Tea color is a key indicator of what you’re drinking, both dry and in the cup. To complicate matters, lots of tea flavoring and blending is going on these days. Reading through a company’s offerings can set your head to spinning and your eyeballs to rolling in their sockets like an old-time cartoon character. By looking at the basic color, you can narrow things down a bit, not to mention saving your poor eyeballs.
Here’s where even a little art education comes in handy. In my color theory class years ago, I learned about the color wheel — primary, secondary, tertiary, etc. Primary colors (red, yellow, and blue) are combined to make secondary colors. Secondary colors (orange, green, and purple) can be combined with each other to form tertiary colors (red-orange, yellow-green, etc.), and so forth. If you’ve ever shopped for wall paint, you know that the colors blended from there are virtually infinite.
Tea comes in several colors, so this bit of knowledge of color theory might be helpful when you want to sort one tea from another. Tea has its own color wheel: white, yellow, green, oolong (sort of blue-green), and black. These color designations are for the dry tea. The color of the tea liquid in your cup can vary much more, based on how long you steep it and which successive infusion it is. Adding in “foreign matter” (anything that doesn’t come from the tea plant Camellia Sinensis) increases the color possibilities. For example, rooibos adds a reddish-orange hue and black currants add a dark purple hue, while chamomile is bright yellow.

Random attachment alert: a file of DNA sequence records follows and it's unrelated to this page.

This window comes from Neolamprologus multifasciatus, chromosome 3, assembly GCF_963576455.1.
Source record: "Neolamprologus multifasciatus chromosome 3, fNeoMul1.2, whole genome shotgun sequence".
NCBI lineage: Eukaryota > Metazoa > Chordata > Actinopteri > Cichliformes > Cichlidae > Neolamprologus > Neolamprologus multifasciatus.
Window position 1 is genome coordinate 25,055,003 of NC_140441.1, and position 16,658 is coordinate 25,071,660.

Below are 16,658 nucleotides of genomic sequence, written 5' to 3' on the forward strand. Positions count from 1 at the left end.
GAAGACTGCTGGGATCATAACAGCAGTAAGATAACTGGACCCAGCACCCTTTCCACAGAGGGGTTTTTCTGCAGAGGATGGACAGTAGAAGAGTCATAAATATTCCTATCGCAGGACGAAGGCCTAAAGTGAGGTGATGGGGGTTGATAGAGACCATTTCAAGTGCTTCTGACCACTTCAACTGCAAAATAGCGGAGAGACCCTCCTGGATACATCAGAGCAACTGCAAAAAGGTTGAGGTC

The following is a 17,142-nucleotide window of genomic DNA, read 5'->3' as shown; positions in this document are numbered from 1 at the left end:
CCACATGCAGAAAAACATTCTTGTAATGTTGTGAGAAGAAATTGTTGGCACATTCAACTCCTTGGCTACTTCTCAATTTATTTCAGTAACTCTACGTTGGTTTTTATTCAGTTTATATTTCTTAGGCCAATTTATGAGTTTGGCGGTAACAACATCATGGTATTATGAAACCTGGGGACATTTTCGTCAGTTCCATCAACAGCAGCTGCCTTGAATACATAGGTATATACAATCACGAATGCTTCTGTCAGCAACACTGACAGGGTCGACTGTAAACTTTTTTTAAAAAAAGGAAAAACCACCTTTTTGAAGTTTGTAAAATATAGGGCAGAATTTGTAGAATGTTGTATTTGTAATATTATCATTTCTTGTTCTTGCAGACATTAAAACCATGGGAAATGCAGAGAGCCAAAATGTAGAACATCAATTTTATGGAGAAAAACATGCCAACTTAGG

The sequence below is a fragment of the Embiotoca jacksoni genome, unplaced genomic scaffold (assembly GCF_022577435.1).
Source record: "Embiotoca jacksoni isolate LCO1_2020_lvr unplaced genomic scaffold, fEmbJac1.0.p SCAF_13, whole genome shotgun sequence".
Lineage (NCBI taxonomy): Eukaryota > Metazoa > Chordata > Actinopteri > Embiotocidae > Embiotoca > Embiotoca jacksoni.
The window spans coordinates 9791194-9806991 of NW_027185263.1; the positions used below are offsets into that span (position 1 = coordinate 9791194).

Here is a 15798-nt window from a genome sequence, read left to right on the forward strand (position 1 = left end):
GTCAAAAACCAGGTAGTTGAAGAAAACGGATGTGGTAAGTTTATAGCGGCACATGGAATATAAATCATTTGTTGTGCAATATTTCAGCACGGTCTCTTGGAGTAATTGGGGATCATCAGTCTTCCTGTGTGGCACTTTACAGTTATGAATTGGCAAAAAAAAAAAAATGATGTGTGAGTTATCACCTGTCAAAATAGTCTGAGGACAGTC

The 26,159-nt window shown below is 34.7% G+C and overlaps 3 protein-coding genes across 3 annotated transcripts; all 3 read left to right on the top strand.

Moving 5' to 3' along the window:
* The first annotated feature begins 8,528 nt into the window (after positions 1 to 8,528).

So, how do you put all of this color knowledge to good use in selecting and enjoying from the variety of teas and herbals out there? Here’s a general guide*:
- Silvery gray-green leaves indicate better quality white teas.
- Bright yellow indicates a fresh Chamomile herbal.
- Rusty red indicates Rooibos (red bush) herbal.
- Deep green color indicates a better quality green tea such as Dragonwell.
- Duller dark green is more common for “everyday” greens like Gunpowder.
- Bright, almost flourescent green is matcha, a green tea powder.
- Black teas like Assams and Ceylons steep up a bright ruby red liquid.
- Golden Yunnan tea leaves are dark brown to tan to golden.
Have fun with color, and taste some wonderful teas in the process.
*Since there are so many teas out there, exceptions to this list are very possible.
Tea Blends vs Tea Flavourings
Blending Your Leftover Teas
Great Assam Breakfast Blends
The Advantages of Blended Teas
The Advantages of Unblended Teas
Some Tea Blends I Hope to Never See
All Flavored Teas Are Not Created Equal
The Real Issue with Flavored Teas
Developing Your Tea “Color Vision”
The Colors of Tea
The Color Purple (of Tea)
These Are a Few of My Favorite Flavored Teas
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